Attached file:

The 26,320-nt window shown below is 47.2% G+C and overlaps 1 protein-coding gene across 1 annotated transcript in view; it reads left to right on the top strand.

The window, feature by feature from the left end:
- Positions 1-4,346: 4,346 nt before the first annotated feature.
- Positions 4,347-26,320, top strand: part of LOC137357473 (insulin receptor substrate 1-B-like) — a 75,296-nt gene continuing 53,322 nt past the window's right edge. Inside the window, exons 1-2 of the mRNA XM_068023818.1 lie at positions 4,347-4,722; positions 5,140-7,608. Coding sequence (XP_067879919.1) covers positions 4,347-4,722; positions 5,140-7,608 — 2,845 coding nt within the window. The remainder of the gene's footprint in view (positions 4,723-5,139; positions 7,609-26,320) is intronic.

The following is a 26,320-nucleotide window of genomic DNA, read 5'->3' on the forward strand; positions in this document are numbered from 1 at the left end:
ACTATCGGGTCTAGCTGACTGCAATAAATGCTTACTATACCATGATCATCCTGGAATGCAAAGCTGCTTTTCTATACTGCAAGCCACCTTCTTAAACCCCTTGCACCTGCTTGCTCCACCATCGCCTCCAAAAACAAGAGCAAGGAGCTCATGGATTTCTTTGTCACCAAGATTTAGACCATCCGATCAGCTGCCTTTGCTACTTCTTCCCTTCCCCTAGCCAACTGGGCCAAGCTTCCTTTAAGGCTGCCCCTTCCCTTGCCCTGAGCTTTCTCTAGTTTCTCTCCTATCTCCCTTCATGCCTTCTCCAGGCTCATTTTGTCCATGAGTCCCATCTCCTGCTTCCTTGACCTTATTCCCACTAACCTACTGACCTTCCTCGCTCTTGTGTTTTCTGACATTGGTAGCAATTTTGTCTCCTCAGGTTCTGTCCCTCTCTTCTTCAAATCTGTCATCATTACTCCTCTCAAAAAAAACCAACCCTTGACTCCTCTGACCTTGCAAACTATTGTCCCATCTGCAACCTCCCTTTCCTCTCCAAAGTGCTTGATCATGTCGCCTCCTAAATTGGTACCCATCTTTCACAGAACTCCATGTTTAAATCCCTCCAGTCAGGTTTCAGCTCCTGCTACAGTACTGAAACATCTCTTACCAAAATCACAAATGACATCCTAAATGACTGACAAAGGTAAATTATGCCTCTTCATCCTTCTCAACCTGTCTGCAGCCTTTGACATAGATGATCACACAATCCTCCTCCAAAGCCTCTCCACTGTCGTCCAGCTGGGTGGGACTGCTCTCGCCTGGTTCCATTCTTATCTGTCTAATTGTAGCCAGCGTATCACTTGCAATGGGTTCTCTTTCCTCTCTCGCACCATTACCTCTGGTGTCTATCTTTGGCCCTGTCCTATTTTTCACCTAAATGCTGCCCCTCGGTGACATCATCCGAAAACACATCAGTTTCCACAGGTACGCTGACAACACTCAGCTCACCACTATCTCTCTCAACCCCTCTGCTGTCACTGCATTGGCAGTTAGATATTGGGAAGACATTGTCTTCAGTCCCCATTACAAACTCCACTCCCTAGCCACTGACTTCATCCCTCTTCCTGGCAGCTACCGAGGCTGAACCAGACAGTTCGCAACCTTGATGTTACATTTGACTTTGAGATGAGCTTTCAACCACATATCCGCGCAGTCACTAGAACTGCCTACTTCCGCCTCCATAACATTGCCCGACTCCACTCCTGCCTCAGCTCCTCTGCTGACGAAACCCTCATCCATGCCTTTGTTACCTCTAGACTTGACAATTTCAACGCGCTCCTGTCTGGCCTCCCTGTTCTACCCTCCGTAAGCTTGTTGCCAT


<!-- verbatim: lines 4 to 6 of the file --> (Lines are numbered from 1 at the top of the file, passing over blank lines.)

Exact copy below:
- Positions 4,347-26,320, top strand: part of LOC137357473 (insulin receptor substrate 1-B-like) — a 75,296-nt gene continuing 53,322 nt past the window's right edge. Inside the window, exons 1-2 of the mRNA XM_068023818.1 lie at positions 4,347-4,722; positions 5,140-7,608. Coding sequence (XP_067879919.1) covers positions 4,347-4,722; positions 5,140-7,608 — 2,845 coding nt within the window. The remainder of the gene's footprint in view (positions 4,723-5,139; positions 7,609-26,320) is intronic.

The following is a 26,320-nucleotide window of genomic DNA, read 5'->3' on the forward strand; positions in this document are numbered from 1 at the left end:
ACTATCGGGTCTAGCTGACTGCAATAAATGCTTACTATACCATGATCATCCTGGAATGCAAAGCTGCTTTTCTATACTGCAAGCCACCTTCTTAAACCCCTTGCACCTGCTTGCTCCACCATCGCCTCCAAAAACAAGAGCAAGGAGCTCATGGATTTCTTTGTCACCAAGATTTAGACCATCCGATCAGCTGCCTTTGCTACTTCTTCCCTTCCCCTAGCCAACTGGGCCAAGCTTCCTTTAAGGCTGCCCCTTCCCTTGCCCTGAGCTTTCTCTAGTTTCTCTCCTATCTCCCTTCATGCCTTCTCCAGGCTCATTTTGTCCATGAGTCCCATCTCCTGCTTCCTTGACCTTATTCCCACTAACCTACTGACCTTCCTCGCTCTTGTGTTTTCTGACATTGGTAGCAATTTTGTCTCCTCAGGTTCTGTCCCTCTCTTCTTCAAATCTGTCATCATTACTCCTCTCAAAAAAAACCAACCCTTGACTCCTCTGACCTTGCAAACTATTGTCCCATCTGCAACCTCCCTTTCCTCTCCAAAGTGCTTGATCATGTCGCCTCCTAAATTGGTACCCATCTTTCACAGAACTCCATGTTTAAATCCCTCCAGTCAGGTTTCAGCTCCTGCTACAGTACTGAAACATCTCTTACCAAAATCACAAATGACATCCTAAATGACTGACAAAGGTAAATTATGCCTCTTCATCCTTCTCAACCTGTCTGCAGCCTTTGACATAGATGATCACACAATCCTCCTCCAAAGCCTCTCCACTGTCGTCCAGCTGGGTGGGACTGCTCTCGCCTGGTTCCATTCTTATCTGTCTAATTGTAGCCAGCGTATCACTTGCAATGGGTTCTCTTTCCTCTCTCGCACCATTACCTCTGGTGTCTATCTTTGGCCCTGTCCTATTTTTCACCTAAATGCTGCCCCTCGGTGACATCATCCGAAAACACATCAGTTTCCACAGGTACGCTGACAACACTCAGCTCACCACTATCTCTCTCAACCCCTCTGCTGTCACTGCATTGGCAGTTAGATATTGGGAAGACATTGTCTTCAGTCCCCATTACAAACTCCACTCCCTAGCCACTGACTTCATCCCTCTTCCTGGCAGCTACCGAGGCTGAACCAGACAGTTCGCAACCTTGATGTTACATTTGACTTTGAGATGAGCTTTCAACCACATATCCGCGCAGTCACTAGAACTGCCTACTTCCGCCTCCATAACATTGCCCGACTCCACTCCTGCCTCAGCTCCTCTGCTGACGAAACCCTCATCCATGCCTTTGTTACCTCTAGACTTGACAATTTCAACGCGCTCCTGTCTGGCCTCCCTGTTCTACCCTCCGTAAGCTTGTTGCCAT